Tales from the Arabian Nights

Farhana Sheikh
London Bubble
Southwark Park

Simon Startin as Caliph Harun al-Rashid, Joyce Henderson and Leila Ayad as storytellers and a member of the audience tossing a coin to decide which story come next Credit: London Bubble Theatre
Rose-Marie Christian as Harun al-Rashid's beautiful slave and Russeni Fisher as the fisherman Khalifa Credit: London Bubble Theatre
Nicholas Goode and Laurie Henderson lead the audience to the next location Credit: London Bubble Theatre
Joyce Henderson as the Horse Genealogist and Nicholas Goode as the King Credit: London Bubble Theatre

It is seven years since London Bubble Theatre mounted one of the summer promenade shows for which they had built up such a fine reputation. Savage funding cuts ended their production and the company has concentrated since on their work with the local community. This year they are back, though in only two parks and too few performances.

They deserve three cheers just for managing to achieve that (there is still no Arts Council money). Give them a very warm welcome back. They have certainly earned it with this delightful production. It has been done on a shoestring but it is an object lesson in how to make magic from nothing.

Shaharazade told her tales over 1001 nights, not all can be packed into one evening but dramatist Farhana Sheikh offers quite a few of them—including stories that you may not have heard before. There is no Sinbad, or Aladdin or Ali Baba (they weren’t part of the original collection anyway) but there are tales of princes and kings, slaves and peasants, beautiful maidens, handsome men that a spell has put in goat bodies, wise genealogists, luck bringing monkeys and the framing tale of brother kings and their unfaithful wives that is the reason for the murdering revenge on women to which Shaharazade’s storytelling brought an end.

This isn’t a children’s show, it’s quite grown up, though the youngsters sitting on rugs on the grass at the front of the audience were clearly enjoying it. The framing story is about sexual infidelity and another includes a princess’s bridal night with her goat-prince but they are cleverly handled. Other stories include those of the slave with one fault: once a year he lies to invent a story, the young woman who uses her charms to free her imprisoned lover and shuts her husband, the vizier, and the king up in a chest of drawers to ensure their escape.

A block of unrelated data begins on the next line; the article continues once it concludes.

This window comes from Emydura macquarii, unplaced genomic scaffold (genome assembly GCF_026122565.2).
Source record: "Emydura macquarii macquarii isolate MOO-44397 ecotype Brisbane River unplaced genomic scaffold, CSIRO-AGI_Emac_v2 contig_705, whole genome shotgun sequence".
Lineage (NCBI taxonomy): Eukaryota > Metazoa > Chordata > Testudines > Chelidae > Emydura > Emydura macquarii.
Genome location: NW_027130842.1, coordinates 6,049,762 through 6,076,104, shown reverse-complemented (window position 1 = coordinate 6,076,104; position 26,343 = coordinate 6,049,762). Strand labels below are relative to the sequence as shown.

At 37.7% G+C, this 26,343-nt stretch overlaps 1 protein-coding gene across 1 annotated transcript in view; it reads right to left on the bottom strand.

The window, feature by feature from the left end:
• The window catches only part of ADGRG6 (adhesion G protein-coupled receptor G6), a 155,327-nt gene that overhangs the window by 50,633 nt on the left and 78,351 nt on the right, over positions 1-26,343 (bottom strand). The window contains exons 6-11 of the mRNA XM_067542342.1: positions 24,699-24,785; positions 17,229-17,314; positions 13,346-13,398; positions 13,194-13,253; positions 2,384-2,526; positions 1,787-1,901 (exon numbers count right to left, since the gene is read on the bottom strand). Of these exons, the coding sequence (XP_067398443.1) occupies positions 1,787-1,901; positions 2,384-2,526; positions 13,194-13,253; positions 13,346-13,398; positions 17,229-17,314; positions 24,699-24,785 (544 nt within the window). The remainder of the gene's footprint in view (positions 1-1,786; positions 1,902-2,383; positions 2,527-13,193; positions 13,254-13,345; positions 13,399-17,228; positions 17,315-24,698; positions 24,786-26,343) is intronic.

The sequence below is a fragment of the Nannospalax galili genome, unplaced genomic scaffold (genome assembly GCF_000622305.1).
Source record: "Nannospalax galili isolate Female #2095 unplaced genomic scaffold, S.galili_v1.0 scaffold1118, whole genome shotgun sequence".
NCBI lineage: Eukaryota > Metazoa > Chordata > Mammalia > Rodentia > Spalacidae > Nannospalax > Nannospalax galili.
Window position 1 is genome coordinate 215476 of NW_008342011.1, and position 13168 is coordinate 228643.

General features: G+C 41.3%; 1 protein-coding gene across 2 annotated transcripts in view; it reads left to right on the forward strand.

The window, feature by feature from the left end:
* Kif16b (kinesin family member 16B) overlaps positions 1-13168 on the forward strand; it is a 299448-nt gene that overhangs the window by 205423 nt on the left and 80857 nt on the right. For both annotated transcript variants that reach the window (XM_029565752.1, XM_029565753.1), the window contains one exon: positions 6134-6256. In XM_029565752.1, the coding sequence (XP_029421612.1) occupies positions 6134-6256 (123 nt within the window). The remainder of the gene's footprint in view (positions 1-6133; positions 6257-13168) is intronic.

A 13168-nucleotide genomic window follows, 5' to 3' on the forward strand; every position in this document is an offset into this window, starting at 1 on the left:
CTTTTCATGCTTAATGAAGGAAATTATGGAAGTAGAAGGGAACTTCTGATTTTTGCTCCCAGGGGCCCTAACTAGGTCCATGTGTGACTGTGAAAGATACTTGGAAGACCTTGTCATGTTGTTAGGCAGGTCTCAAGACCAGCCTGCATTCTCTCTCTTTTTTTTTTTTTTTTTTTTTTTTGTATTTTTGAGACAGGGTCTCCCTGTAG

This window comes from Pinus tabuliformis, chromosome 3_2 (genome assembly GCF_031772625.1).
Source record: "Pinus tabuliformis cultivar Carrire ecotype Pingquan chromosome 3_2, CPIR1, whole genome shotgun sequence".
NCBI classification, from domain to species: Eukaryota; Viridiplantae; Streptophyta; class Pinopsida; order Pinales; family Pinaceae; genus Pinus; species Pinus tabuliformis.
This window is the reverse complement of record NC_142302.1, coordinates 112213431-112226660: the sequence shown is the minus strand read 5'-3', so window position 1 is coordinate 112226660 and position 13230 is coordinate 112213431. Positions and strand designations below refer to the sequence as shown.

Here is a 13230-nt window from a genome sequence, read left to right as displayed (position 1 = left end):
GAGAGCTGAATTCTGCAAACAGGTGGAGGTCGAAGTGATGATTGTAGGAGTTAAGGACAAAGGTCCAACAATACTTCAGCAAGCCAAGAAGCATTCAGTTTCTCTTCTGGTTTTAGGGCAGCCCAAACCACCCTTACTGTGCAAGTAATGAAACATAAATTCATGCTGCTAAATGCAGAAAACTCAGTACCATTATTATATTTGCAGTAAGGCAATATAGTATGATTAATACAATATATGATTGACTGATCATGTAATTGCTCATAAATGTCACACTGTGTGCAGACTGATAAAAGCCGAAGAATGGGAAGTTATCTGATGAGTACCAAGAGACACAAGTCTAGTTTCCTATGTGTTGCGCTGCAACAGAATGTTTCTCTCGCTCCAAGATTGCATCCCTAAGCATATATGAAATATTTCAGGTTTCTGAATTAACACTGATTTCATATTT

The telling is extraordinarily simple: one reason why it is so very effective. Three storytellers share the main narration but other actors chip in too and the telling breaks into re-enactment. There is simple but appropriate costuming with one or two more dazzling outfits and almost no setting apart from the grass and the trees. A long rope represents a fishing net to cast into the sea, a cloth is lifted high to take the form of a genie, a cloth on a wooden pole, a chest when the plot needs it (but the audience must imagine its rich decoration. Designer Yasuko Hasegawa Fujihara knows when less can be more and presents a constructed set only for the finale.

The audience is always up close, they share the journey between locations with the actors and they help make the show with their imaginations turning prancing steps into riders on horses.

These are actors who are always heard, which isn’t easy in the open air. Their communication skills make any symbolic gesture immediately comprehensible, awaken the child in all of us with a "let's pretend" that's never spoken and they seamlessly pass the telling between them smoothly becoming different character irrespective of gender.

Nicholas Goode is delightful, especially as the bleating goat and handsome young man cantering in on his charger, Leila Ayad is charming as his princess and Simon Startin gives authority to her horrified father. Russeni Fisher is the fisherman who doesn’t realise his luck when he trawls up an ape but can also be a princess, he doesn’t really need a flower behind his ear to make you believe it. Rose-Marie Christian is a princess too, and a slave girl and Shaharazade’s sister and a fluent storyteller with Leila and Joyce Henderson who brings a particular Scots energy that is infectious.

That vitality pervades Jonathan Petherbridge’s straightforward production. He’s made these actors a team that work as one to make a connection with the audience that makes them not watchers but sharers.

Performances continue in Greenwich Park 9 to 19 August 2017

Reviewer: Howard Loxton

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